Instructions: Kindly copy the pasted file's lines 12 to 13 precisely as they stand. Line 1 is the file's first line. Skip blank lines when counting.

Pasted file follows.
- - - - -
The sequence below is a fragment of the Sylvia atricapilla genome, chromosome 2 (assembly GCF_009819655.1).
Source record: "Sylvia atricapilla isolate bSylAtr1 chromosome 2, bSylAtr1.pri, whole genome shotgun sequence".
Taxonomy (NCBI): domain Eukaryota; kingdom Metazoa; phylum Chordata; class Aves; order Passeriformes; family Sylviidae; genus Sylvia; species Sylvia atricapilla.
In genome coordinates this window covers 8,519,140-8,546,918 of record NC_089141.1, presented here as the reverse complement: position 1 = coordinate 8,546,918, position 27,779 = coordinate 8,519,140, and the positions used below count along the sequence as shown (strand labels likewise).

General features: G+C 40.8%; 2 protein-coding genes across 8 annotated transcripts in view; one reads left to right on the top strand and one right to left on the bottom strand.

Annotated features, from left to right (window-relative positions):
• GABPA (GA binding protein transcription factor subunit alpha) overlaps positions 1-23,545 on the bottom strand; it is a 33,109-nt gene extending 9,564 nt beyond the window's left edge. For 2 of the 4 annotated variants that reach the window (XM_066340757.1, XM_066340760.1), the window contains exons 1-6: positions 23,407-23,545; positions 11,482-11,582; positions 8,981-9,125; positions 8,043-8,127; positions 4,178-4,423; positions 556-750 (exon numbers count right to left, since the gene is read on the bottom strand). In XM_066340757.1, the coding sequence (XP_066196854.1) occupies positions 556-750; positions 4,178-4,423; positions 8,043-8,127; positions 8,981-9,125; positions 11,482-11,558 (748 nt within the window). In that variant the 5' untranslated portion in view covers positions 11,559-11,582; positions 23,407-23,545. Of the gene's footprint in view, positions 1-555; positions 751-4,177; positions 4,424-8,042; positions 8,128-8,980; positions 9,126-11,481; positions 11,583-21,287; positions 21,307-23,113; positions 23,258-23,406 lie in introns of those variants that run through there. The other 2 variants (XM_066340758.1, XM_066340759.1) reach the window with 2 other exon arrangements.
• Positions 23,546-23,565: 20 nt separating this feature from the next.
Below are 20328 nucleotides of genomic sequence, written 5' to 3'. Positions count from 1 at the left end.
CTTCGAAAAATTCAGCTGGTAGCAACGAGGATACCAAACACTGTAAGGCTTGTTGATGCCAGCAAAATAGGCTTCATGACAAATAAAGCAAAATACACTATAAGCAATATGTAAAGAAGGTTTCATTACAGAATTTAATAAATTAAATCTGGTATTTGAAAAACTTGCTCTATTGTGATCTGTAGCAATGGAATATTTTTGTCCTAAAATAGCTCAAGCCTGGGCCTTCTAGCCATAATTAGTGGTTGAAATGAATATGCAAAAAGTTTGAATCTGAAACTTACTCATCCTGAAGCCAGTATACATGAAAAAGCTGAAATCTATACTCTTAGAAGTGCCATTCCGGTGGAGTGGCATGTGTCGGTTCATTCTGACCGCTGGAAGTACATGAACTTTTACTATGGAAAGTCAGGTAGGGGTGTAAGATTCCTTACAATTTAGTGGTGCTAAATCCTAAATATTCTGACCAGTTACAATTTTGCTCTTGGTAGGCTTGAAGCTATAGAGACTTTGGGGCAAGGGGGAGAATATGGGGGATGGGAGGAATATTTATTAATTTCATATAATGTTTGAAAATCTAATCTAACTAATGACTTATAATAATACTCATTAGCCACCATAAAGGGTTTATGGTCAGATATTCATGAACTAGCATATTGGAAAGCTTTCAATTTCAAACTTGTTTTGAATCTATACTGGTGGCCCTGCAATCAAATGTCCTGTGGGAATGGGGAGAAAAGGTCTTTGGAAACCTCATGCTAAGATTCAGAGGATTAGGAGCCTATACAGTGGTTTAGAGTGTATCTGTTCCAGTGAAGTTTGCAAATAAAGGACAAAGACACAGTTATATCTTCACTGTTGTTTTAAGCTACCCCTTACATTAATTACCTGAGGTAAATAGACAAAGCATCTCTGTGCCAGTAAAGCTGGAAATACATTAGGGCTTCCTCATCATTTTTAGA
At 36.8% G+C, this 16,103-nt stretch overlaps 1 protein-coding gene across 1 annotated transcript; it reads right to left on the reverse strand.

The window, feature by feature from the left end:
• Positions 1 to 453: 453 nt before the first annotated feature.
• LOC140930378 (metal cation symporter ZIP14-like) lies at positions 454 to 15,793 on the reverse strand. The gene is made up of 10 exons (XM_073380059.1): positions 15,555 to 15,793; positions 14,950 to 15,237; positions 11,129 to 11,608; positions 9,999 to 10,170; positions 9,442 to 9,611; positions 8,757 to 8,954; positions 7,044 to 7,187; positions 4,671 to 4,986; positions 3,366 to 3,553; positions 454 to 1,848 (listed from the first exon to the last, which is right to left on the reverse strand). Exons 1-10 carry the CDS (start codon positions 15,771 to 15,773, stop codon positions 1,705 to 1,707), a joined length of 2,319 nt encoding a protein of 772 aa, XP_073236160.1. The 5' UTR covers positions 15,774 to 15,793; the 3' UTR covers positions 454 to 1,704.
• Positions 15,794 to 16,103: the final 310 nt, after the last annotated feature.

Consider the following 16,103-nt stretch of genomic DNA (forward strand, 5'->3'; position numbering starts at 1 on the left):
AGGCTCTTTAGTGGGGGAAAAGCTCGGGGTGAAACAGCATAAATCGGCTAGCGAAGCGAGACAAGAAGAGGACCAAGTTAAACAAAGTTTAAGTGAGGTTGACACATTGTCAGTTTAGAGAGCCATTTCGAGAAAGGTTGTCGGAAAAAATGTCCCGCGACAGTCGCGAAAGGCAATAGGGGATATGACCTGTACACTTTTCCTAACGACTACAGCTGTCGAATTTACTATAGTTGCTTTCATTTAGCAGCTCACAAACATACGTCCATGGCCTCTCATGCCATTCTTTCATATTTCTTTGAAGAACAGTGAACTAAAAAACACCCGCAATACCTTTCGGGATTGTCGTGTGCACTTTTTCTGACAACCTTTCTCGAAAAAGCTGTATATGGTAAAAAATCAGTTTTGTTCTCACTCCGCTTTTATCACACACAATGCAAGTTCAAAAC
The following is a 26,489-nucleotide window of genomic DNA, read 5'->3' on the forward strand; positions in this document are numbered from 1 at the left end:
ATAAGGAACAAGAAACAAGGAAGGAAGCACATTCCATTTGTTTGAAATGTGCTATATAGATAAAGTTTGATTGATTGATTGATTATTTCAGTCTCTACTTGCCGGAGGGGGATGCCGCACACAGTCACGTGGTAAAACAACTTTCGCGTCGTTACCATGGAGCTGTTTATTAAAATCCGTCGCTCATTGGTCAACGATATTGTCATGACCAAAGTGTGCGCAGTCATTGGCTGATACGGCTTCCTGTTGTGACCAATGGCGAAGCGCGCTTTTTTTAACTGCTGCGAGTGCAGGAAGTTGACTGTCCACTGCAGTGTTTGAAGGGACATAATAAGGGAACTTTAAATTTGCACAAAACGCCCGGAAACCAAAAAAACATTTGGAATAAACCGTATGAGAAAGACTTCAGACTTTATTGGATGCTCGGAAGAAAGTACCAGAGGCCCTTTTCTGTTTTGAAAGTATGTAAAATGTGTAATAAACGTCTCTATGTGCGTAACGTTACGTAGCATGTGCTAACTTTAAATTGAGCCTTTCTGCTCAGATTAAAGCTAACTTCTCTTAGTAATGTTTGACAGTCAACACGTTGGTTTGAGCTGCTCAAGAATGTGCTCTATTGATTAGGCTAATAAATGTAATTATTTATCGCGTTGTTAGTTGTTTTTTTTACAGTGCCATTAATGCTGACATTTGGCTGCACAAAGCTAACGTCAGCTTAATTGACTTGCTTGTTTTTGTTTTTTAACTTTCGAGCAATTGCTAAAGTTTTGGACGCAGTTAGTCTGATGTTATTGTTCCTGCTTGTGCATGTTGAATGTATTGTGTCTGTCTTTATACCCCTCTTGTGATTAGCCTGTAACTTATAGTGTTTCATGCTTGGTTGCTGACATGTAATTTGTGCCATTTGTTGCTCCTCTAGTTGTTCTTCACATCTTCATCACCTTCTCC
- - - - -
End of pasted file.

The window, feature by feature from the left end:
• Positions 1 to 453: 453 nt before the first annotated feature.